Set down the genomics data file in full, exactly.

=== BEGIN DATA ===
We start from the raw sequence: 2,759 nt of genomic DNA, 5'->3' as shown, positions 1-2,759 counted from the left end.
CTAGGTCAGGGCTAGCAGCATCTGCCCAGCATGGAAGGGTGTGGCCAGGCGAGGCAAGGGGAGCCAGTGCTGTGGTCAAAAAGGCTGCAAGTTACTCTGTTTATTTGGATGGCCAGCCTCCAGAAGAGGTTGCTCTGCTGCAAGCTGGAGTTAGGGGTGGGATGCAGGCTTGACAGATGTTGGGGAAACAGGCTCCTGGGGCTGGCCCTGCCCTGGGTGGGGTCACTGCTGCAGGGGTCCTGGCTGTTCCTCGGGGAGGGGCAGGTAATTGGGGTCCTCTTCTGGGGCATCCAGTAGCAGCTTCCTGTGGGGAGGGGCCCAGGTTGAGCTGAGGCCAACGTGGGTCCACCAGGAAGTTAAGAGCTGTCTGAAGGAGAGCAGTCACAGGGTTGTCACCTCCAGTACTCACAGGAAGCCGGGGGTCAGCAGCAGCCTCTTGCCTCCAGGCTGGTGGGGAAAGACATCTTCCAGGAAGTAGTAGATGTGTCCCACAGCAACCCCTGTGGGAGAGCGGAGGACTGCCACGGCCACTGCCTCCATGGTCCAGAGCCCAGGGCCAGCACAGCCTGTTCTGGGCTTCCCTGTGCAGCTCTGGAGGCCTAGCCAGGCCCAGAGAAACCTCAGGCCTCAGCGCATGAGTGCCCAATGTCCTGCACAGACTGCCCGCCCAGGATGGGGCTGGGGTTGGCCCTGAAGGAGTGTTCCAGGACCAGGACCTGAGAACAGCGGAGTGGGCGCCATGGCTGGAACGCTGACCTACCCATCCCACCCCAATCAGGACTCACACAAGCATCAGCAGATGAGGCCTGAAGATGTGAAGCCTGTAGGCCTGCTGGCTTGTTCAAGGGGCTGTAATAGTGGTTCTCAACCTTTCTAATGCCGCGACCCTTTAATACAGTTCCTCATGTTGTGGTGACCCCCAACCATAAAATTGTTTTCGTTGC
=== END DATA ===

We start from the raw sequence: 2,759 nt of genomic DNA, 5'->3' as shown, positions 1-2,759 counted from the left end.
CTAGGTCAGGGCTAGCAGCATCTGCCCAGCATGGAAGGGTGTGGCCAGGCGAGGCAAGGGGAGCCAGTGCTGTGGTCAAAAAGGCTGCAAGTTACTCTGTTTATTTGGATGGCCAGCCTCCAGAAGAGGTTGCTCTGCTGCAAGCTGGAGTTAGGGGTGGGATGCAGGCTTGACAGATGTTGGGGAAACAGGCTCCTGGGGCTGGCCCTGCCCTGGGTGGGGTCACTGCTGCAGGGGTCCTGGCTGTTCCTCGGGGAGGGGCAGGTAATTGGGGTCCTCTTCTGGGGCATCCAGTAGCAGCTTCCTGTGGGGAGGGGCCCAGGTTGAGCTGAGGCCAACGTGGGTCCACCAGGAAGTTAAGAGCTGTCTGAAGGAGAGCAGTCACAGGGTTGTCACCTCCAGTACTCACAGGAAGCCGGGGGTCAGCAGCAGCCTCTTGCCTCCAGGCTGGTGGGGAAAGACATCTTCCAGGAAGTAGTAGATGTGTCCCACAGCAACCCCTGTGGGAGAGCGGAGGACTGCCACGGCCACTGCCTCCATGGTCCAGAGCCCAGGGCCAGCACAGCCTGTTCTGGGCTTCCCTGTGCAGCTCTGGAGGCCTAGCCAGGCCCAGAGAAACCTCAGGCCTCAGCGCATGAGTGCCCAATGTCCTGCACAGACTGCCCGCCCAGGATGGGGCTGGGGTTGGCCCTGAAGGAGTGTTCCAGGACCAGGACCTGAGAACAGCGGAGTGGGCGCCATGGCTGGAACGCTGACCTACCCATCCCACCCCAATCAGGACTCACACAAGCATCAGCAGATGAGGCCTGAAGATGTGAAGCCTGTAGGCCTGCTGGCTTGTTCAAGGGGCTGTAATAGTGGTTCTCAACCTTTCTAATGCCGCGACCCTTTAATACAGTTCCTCATGTTGTGGTGACCCCCAACCATAAAATTGTTTTCGTTGC